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Towing with your IH Scout or Pickup

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HOW MUCH CAN MY VEHICLE TOW?
Too many factors enter into this for me to be able to give you a direct answer. Among the variables are, what condition is the towing vehicle in? What was the towing capacity of the vehicle originally? What modifications have been made to the tow vehicle, such as lift kits? There is a chart that gives you tow capacities for a 78 Scout elsewhere in this FAQ. It would be a very good source of information. I would urge you to err on the side of discretion and avoid trying to tow too much too early.

WHAT DO I NEED IN ORDER TO TOW A TRAILER?
A ball fastened to a bumper should only be used a very light trailer (maybe 500 lbs loaded). To tow any major weight you will need a towing hitch fastened to the frame. These come in a variety of capacities and you should decide what capacity you need, or if you already have a hitch, you need to determine what its carrying capacity is. All of these ready made frame-mounted hitches come with a socket called a receiver that accepts the piece of tubing that actually has the ball mounted on it. The choice of balls is as follows:
1 7/8" diameter for very light towing
2" diameter for medium duty towing
2 5/16 diameter for heavy duty towing
Most modern tandem axle trailers use the 2 5/16" ball.

In order to tow much weight at all, you will need to be able to use the trailer's built in brakes, and in most cases, this requires an electrical control to be added to the cab of the tow vehicle. This device, that can be activated either manually or by depressing the tow vehicle's brake pedal, applys the trailer's electrically activated brakes. In my opinion, we IHC owners are fortunate in that we can use the brake controllers that are activated by brake fluid pressure from the brake lines, rather than having to use one of the electronic models which tend to be much less consistent.

HOOKING UP THE TRAILER
What you hope to have happen when you are through hooking up is to have both the trailer and the tow vehicle level and looking as if the trailer wasn't putting a big load on the rear of the tow vehicle. In order to do this, an equalizer hitch is going to be necessary if the tongue weight of the trailer is more than a few hundred pounds. Note that if the tongue weight is very light, you will be in a dangerous situation when towing, so there is more to this than just weight distribution in the trailer.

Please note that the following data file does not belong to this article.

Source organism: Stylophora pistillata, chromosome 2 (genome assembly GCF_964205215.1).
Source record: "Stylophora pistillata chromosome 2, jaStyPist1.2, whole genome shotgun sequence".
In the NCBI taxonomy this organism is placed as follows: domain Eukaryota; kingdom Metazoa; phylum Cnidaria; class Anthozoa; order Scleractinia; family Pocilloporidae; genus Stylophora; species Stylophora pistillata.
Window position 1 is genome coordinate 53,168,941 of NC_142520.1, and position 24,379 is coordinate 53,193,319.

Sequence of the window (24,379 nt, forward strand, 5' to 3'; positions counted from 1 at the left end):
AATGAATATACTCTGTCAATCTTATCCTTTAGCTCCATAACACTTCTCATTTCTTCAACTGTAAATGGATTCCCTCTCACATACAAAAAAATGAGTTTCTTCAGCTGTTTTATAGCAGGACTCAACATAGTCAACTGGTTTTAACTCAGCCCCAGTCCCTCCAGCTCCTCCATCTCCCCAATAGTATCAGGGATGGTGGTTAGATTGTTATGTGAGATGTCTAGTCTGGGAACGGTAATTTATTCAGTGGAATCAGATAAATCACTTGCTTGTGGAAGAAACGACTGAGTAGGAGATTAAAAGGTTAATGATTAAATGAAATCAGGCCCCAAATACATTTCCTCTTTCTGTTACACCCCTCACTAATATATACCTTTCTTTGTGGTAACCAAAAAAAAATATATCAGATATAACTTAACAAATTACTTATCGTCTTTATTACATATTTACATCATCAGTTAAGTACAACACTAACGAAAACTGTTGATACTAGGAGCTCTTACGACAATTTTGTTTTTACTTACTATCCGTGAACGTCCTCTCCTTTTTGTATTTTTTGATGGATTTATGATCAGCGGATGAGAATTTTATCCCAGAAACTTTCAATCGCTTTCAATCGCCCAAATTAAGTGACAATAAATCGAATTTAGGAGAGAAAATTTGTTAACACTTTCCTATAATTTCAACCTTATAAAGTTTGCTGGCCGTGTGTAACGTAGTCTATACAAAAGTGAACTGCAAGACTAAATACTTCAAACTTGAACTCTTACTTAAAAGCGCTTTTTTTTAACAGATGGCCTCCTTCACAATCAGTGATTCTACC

Prior to actually hooking up, you need to level the trailer, and back the tow vehicle up to where you can observe the relationship between the coupler on the trailer and the receiver on the hitch. Your ball is going to need to fit up into the socket, and the tubing it is attached to is going to need to go into the receiver so that the levelness of the trailer and the tow vehicle is maintained when each is supporting its own weight.
This pretty much requires a custom "stinger" for each application. "Stinger" is one name for the piece of tubing that goes into the receiver and has the ball fastened to it.
So you've got the parts matched so that both vehicles are level when they are supporting their own weight and the trailer is fastened to the ball. Now you remove the support for the trailer and put enough tension on the torsion bars that are part of the equalizer setup to bring the trailer and tow vehicle up to level again. I use my trailer jack to raise the trailer above level, which helps some with getting the torsion bars racked up enough, as doing it with brute force can be quite a job. After the jack is out of the picture, and the torsion bars set properly, the trailer and tow vehicle should look as level as they did when each was holding only its own weight. The reason this is so important is that the equalizer hitch puts some of the tongue weight back on the front wheels, so that the vehicle is not front-end light and steering is not adversely affected. For night driving it also gets your headlights down where they need to be.
Finish the job by connecting your electrical cable, crossing the safety chains under the hitch and securing them, and fastening the breakaway brake cable to the tow vehicle. As you begin to drive, set your inside brake control so that the trailer brakes are doing most of the stopping of the two vehicles, yet are not locking up the wheels causing the tires to leave your valuable rubber on the pavement.

Happy traveling
John Hofstetter
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